“What I appreciate most is that Gonzaga shares our values and goals to become better-rounded people,” he said. “Gonzaga’s commitment to the dignity of the human person, and their solidarity with the poor and vulnerable remind me of why I want to be a doctor—to meet patients as they are, to bear witness to their story, and to heal with both medicine and understanding.”
Gonzaga Nursing Programs Grounded in Care, Compassion & Community
This fall, 65 undergraduate nursing students at GU were asked to consider what their lives would be like if they were elderly living on small Social Security checks, members of the so-called “working poor,” or part of a large family that depended upon food stamps.
“The goal of our poverty simulations class is to better understand the stress and strains [that our] patients endure,” said Susan Boysen, GU professor of Nursing. “And it reflects the Jesuit values of servant leadership, social justice and community here at GU.”
Gonzaga’s nursing programs stretch back decades – they fill a growing and critical need in Spokane and rural communities throughout the region, and, as one of the first online programs in the West, far beyond. In 2013, GU’s Nursing Department, along with the Departments of Human Physiology and Nurse Anesthesia came together to become the new School of Nursing and Human Physiology. The recently revised nursing curriculum prepares BSN students to care for an aging population and to work within the rapidly changing health care environment.
Gonzaga offers a Bachelor of Science in Nursing (BSN) plus online courses that lead to the following degrees: Registered Nurse to Master of Science in Nursing (RN to MSN), Master of Science in Nursing (MSN), Second Master’s Degree, Doctor of Nursing Practice (DNP), and Doctor of Nurse Anesthesia Practice. The Bachelor’s, Master’s, and DNP programs are accredited by the Commission on Collegiate Nursing Education, and the nurse anesthesia program is accredited by the Council on Accreditation of Nurse Anesthesia Education programs (COA). At just a few years old, GU’s innovative nurse anesthesia doctoral program, co-sponsored with Providence Sacred Heart Medical Center, focuses on clinical anesthesia and leadership.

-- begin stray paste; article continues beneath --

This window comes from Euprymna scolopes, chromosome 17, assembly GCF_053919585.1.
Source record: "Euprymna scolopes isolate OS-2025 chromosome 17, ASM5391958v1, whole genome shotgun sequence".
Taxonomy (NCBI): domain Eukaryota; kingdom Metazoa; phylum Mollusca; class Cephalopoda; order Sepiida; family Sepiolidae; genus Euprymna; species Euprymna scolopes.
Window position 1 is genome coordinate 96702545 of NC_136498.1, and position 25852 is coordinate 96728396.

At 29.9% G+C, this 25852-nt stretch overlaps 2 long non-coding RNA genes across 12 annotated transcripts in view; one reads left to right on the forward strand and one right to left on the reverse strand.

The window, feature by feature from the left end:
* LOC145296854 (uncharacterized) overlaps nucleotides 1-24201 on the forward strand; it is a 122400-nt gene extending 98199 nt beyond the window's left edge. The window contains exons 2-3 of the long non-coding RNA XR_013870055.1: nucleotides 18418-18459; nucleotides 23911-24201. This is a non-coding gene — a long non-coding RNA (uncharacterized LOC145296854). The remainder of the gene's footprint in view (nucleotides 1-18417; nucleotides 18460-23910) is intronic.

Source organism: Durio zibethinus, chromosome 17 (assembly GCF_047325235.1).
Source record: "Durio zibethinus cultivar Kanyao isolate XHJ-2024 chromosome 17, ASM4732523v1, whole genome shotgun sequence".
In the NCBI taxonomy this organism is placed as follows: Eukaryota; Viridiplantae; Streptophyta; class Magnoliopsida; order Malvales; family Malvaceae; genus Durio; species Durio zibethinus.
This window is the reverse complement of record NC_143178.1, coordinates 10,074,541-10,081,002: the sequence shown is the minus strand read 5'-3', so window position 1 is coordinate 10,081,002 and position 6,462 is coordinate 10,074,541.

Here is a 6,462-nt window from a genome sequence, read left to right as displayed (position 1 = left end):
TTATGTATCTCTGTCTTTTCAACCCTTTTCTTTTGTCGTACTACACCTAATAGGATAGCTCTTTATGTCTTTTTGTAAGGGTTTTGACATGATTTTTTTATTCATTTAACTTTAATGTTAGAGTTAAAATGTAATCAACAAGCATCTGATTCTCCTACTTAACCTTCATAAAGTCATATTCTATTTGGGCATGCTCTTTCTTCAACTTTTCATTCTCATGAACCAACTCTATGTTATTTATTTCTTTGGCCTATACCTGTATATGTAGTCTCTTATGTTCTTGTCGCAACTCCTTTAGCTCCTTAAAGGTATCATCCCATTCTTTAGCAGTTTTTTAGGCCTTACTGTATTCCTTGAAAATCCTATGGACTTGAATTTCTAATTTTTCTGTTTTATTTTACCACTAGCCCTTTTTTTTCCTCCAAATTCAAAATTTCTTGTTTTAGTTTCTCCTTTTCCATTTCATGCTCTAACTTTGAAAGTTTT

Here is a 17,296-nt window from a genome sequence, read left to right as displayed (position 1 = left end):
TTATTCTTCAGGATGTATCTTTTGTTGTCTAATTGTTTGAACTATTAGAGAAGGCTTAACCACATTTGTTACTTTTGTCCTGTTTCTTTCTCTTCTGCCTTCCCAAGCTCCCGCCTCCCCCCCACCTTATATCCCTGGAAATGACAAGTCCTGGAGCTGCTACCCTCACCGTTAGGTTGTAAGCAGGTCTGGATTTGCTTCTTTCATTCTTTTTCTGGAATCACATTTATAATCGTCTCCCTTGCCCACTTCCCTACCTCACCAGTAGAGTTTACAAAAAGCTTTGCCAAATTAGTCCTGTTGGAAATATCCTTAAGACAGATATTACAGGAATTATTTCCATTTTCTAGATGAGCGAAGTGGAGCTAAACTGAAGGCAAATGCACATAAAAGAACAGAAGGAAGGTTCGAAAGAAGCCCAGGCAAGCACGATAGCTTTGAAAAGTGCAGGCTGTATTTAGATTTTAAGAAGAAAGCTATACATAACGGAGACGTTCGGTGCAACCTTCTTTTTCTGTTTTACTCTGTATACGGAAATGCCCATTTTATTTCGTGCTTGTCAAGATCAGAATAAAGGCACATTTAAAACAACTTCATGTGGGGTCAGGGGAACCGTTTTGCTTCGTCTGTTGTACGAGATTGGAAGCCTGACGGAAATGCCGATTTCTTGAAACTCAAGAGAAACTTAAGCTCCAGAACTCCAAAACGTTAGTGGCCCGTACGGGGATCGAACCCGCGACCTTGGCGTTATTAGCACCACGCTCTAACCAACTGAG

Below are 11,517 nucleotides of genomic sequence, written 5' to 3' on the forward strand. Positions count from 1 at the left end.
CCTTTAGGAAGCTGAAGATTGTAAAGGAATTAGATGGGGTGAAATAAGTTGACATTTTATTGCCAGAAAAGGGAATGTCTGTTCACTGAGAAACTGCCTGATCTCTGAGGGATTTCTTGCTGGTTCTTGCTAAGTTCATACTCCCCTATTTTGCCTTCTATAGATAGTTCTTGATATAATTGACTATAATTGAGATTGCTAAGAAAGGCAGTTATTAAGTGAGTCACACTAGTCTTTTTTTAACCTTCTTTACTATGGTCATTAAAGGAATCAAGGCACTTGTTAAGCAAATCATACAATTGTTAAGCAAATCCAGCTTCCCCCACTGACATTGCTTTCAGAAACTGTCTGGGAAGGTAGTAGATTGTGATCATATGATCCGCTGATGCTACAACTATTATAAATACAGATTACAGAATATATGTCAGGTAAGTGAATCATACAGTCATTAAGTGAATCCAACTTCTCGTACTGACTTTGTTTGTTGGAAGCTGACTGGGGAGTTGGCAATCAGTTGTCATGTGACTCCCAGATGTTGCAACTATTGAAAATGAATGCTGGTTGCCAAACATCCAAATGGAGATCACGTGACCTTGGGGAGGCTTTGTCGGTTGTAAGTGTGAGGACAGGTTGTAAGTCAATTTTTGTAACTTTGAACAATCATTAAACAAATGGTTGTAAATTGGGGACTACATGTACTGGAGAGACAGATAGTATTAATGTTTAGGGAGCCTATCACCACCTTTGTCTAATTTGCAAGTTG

Many of GU's faculty continue to work in health care, providing students with insight into the real-life challenges faced by nurses every day. And all students receive the benefit of Jesuit teachings. For example, students enrolled in nurse practitioner practicum courses come to campus once per semester for an intensive weekend that includes an evaluation of diagnostic reasoning skills using patient scenarios, as well as an orientation to Jesuit values, tenets of social justice, and the role and value of reflection in their practice.
Practicum experiences for all students purposefully address vulnerable populations and those who lack access to high-quality care. BSN students work in hospice, Red Cross and tribal clinics, and community health centers. Students are also challenged to confront their own personal biases or lack of knowledge. For example, a student who may lack experience with or exposure to the poor may be assigned to work in a homeless clinic.
“This is the kind of experience that helps students understand what they are bringing to the profession as individuals,” said Jeffrey Ramirez, chair of Nursing. “Exercises in forgiveness, lessons in learning not to judge and how to accept people as they are, help to imbue a Jesuit ethos in all students.”
Lin Murphy, interim dean of Nursing, concurred. “Our vision is to transform nurses and nursing. We believe that nurses care for the whole person and that we play an essential role in our community’s overall health and well-being."
All photos by Gonzaga University.